Pacific News Minute: Tumultuous Week in U.S.-Australian Relations Over Immigration Deal

Feb 7, 2017

Australian Prime Minister Malcolm Turnbull
Credit Wikimedia Commons

After a week of leaks, tweets, phone calls and high level meetings, it looks as if The Trump Administration will honor an agreement with Australia to take in as many as 1,250 refugees held on the Pacific Islands of Nauru and Manus…more from Neal Conan in Today’s Pacific News Minute.


This all goes back to a now notorious phone call between President Trump and Prime Minister Malcolm Turnbull.


According to a transcript leaked to the Washington Post, the conversation grew heated when Prime Minister Turnbull asked the President to uphold the refugee deal struck in the last weeks of the Obama Administration.

Trump reportedly accused Turnbull of trying to export the next Boston Bombers, complained that such a deal would kill him politically, and hung up after just 25 minutes, saying that, after talks with a string of foreign leaders that day, his conversation with the Australian Prime Minister had been the “Worst by far.”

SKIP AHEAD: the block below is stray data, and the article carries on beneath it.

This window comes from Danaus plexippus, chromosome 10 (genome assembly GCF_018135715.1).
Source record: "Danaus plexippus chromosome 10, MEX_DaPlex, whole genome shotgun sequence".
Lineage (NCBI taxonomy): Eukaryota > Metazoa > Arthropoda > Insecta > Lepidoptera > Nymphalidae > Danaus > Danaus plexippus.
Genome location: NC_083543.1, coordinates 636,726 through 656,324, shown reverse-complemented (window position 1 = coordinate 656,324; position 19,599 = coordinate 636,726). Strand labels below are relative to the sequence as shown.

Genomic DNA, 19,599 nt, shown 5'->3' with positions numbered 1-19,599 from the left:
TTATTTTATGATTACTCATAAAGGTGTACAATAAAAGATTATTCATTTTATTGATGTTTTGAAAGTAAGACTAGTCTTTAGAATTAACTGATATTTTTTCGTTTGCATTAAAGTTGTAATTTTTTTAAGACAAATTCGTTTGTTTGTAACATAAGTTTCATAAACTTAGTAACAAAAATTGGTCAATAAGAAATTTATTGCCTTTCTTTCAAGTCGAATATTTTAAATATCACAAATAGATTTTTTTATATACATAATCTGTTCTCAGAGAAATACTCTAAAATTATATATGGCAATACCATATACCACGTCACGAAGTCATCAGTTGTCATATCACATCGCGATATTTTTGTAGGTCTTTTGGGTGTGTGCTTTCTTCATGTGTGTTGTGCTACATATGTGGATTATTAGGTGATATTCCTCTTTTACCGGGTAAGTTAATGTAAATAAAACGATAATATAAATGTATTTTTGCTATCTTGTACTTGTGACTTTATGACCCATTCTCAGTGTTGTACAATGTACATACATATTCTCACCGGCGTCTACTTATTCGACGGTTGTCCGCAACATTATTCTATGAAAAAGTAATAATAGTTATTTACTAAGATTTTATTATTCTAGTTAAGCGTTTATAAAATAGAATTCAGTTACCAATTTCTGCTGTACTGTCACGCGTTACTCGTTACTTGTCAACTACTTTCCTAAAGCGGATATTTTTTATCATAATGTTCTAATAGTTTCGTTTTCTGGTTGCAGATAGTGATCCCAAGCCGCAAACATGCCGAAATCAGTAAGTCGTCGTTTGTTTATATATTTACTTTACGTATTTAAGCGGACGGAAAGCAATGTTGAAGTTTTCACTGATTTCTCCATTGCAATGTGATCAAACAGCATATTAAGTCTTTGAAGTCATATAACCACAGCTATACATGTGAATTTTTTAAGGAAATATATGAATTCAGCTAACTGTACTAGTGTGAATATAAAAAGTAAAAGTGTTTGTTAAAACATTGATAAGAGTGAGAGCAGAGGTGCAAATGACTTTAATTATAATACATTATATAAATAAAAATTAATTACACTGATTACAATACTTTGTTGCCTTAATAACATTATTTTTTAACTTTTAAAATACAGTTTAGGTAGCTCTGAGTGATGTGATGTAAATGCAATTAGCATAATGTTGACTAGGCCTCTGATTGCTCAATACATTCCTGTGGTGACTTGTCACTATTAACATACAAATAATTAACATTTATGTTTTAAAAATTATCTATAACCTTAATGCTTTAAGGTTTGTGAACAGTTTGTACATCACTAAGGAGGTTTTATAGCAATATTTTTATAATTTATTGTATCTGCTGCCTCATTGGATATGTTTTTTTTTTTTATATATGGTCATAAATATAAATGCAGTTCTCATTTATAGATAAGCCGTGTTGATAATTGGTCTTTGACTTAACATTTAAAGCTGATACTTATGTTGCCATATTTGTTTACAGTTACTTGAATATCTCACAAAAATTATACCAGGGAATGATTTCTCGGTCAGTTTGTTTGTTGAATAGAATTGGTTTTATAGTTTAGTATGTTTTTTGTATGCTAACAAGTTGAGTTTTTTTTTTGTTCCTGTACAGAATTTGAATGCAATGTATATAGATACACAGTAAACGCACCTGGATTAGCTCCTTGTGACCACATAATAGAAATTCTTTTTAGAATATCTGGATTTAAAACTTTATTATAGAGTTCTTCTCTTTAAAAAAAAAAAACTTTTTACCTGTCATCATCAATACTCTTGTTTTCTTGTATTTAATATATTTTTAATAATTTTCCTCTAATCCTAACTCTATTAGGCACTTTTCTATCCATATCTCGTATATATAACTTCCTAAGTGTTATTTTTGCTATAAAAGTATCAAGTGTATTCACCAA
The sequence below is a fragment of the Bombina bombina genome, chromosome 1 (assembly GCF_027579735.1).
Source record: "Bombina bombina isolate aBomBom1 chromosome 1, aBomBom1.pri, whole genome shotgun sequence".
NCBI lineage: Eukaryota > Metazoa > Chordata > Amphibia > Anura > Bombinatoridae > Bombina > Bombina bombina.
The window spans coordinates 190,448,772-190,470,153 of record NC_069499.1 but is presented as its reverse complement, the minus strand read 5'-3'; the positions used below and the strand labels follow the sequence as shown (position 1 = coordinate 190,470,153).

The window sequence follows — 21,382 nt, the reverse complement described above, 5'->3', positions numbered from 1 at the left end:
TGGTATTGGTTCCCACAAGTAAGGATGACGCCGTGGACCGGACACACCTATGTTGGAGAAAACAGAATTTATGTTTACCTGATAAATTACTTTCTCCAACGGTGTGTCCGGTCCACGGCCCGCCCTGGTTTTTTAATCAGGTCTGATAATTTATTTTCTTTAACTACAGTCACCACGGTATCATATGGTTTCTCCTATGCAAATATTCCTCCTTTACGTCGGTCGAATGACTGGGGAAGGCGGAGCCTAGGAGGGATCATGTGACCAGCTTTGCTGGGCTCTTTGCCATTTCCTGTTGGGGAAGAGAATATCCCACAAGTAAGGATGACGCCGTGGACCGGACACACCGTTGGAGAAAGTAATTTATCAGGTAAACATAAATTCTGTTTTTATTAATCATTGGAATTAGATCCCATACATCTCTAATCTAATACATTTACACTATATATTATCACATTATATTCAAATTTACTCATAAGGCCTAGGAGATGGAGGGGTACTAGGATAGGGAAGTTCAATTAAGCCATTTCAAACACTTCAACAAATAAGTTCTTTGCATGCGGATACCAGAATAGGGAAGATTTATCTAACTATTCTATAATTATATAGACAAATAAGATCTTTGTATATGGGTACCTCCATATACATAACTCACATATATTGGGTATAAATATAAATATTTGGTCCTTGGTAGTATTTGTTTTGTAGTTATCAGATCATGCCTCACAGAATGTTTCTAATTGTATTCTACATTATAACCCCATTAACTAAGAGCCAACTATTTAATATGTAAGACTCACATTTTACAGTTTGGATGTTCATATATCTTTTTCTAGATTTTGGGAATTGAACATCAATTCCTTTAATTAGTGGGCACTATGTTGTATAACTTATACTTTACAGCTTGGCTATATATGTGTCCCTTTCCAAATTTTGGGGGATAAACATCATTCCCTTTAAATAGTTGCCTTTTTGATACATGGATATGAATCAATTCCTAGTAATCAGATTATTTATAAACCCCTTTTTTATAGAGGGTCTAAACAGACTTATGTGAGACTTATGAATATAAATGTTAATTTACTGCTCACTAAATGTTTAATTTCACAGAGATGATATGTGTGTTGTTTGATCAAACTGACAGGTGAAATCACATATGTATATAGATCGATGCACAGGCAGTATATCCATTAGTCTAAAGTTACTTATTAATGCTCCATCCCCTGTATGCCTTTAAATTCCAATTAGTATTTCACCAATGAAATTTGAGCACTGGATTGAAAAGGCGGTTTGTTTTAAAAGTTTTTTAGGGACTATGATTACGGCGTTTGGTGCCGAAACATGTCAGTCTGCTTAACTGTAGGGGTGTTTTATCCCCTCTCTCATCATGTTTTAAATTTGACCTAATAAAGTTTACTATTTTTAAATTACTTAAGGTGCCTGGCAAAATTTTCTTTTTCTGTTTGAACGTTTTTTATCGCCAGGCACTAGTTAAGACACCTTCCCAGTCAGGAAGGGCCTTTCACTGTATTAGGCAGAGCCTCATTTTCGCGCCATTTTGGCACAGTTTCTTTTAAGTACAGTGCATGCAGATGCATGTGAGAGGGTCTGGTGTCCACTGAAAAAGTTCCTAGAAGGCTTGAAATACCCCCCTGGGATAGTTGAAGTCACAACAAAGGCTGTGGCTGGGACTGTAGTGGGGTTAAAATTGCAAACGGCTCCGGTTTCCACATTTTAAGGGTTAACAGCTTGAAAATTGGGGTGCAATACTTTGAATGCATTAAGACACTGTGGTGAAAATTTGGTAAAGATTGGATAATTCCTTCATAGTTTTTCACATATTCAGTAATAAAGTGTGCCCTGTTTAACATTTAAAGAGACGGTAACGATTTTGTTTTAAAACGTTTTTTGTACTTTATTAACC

Later, in a tweet, President Trump said he would have to review what he called a “dumb deal,” but the tone calmed down a bit after Australian Ambassador Joe Hockey met with senior White House staff. At last word, the agreement will go ahead even though the President still doesn’t like it.


Prime Minister Turnbull acknowledged what he described a frank and forthright exchange but said Trump had not hung up on him. He vowed that he’d made no promises of Australian military support in exchange for the deal, and didn’t mind that White House Press secretary Sean Spicer repeatedly referred to him as “Trumbull.” In fact, Turnbull told a news conference, “This has been a very good week for Australia.”


Most news analysts describe it as the lowest point in the alliance since Prime Minister Gough Whitlam abruptly pulled Australian troops out of Vietnam in 1973.